I recently listened to a talk Keith Getty gave a few months back in Chicago. Keith is a well-known songwriter of contemporary hymns and a worship leader. He said a lot of things worth checking out if you listen to the whole talk (link to his talk on corporate worship leading) but one part specifically stuck out to me.
“Churches who have senior pastors who sing out during worship, generally are churches who sing well. Churches who have senior pastors who don’t sing out during worship, generally are churches who don’t sing well.”
The context for the quote comes from his extensive traveling to churches all over the world and this is one way he’s distinguished between churches who sing or don’t sing well.
There’s two sides to the argument that comes following a quote like that. One side would say people should keep their worship focused on God not on their pastor. The other side would say a pastor who can’t worship in public probably has a private worship problem. Steven Furtick touched on this in a post he wrote on similar topic.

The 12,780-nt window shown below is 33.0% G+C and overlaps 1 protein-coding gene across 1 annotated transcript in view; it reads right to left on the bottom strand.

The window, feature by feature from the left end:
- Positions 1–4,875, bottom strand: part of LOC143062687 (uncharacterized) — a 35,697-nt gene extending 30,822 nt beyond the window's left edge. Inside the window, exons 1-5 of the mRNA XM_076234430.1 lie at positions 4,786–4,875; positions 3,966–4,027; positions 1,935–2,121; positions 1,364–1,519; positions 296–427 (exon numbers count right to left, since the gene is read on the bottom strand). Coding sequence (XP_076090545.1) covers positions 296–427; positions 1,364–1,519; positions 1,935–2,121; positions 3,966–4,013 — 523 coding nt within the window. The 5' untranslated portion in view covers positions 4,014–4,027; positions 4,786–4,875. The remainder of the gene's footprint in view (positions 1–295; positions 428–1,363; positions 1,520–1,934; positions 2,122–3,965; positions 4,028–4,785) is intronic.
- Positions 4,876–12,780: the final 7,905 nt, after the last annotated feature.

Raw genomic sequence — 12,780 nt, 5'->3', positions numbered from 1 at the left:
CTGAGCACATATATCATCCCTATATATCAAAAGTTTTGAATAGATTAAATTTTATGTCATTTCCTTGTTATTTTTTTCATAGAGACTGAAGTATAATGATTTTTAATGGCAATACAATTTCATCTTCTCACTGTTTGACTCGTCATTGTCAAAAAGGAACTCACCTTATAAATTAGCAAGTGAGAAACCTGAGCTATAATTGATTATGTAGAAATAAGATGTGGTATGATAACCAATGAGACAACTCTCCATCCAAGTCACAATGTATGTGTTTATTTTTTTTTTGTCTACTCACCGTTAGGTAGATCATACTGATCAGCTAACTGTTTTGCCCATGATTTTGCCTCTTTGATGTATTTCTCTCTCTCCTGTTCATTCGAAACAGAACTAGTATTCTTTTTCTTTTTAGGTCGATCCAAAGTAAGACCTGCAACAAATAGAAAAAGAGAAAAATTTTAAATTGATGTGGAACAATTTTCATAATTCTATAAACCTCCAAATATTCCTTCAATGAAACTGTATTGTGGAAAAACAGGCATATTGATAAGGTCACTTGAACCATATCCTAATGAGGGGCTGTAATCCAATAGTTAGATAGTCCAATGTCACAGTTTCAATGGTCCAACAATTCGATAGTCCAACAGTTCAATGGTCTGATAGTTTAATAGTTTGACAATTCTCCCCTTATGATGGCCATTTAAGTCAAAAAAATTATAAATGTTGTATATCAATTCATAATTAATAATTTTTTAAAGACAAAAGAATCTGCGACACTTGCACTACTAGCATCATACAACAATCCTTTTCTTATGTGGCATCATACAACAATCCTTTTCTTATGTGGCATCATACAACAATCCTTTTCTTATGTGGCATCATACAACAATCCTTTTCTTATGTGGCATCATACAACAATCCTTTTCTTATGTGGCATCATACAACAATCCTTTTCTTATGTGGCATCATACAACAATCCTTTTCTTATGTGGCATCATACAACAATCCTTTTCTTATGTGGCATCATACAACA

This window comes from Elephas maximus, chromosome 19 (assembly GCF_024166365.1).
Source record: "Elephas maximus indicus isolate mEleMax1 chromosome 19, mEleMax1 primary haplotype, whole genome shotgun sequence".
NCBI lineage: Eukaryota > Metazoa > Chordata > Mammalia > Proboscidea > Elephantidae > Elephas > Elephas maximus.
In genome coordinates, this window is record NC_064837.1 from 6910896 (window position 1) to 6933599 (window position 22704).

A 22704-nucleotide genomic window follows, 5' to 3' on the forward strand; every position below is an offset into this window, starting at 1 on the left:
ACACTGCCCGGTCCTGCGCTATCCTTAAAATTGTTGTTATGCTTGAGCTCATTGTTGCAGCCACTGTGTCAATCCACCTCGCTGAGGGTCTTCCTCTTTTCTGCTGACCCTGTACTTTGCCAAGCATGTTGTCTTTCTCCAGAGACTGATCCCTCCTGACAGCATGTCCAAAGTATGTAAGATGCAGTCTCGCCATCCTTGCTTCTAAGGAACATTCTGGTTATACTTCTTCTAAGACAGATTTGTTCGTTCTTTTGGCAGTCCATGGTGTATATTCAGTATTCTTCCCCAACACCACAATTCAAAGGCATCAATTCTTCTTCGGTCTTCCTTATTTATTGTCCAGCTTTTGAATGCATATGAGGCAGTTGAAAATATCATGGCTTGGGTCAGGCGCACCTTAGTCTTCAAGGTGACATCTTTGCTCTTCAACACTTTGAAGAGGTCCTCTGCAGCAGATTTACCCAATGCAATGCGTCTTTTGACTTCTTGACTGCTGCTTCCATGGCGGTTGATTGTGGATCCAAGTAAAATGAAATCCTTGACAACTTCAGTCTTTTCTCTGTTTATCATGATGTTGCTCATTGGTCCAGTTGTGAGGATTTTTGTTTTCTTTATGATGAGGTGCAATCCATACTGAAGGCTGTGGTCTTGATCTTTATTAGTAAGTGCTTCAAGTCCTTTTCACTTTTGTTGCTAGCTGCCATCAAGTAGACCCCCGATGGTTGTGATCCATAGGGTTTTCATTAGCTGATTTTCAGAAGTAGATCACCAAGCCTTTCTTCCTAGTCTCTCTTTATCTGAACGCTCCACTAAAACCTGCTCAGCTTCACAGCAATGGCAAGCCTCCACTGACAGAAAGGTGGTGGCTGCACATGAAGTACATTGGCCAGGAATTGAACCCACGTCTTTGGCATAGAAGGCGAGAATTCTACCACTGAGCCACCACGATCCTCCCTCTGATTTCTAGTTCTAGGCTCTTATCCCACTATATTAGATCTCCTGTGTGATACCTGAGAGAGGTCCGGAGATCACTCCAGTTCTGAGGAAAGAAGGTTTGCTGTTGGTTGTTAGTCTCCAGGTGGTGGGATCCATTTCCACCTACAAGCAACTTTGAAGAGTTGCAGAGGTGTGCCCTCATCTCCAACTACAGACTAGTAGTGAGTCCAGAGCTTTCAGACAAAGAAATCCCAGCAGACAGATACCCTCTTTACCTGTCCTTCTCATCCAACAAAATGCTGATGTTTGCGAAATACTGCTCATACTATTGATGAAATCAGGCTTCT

A couple quick thoughts of my own:
- The men and women who have been called to lead local church bodies have a duty to provide a helpful example.
- I lead worship for student ministry programs multiple times a week and I’m always trying to balance what it means for me to truly worship while also being an example to the students of what a posture of worship in a corporate setting can and should look like. To say the students shouldn’t be watching me is somewhat naive, because they are, it’s a reality.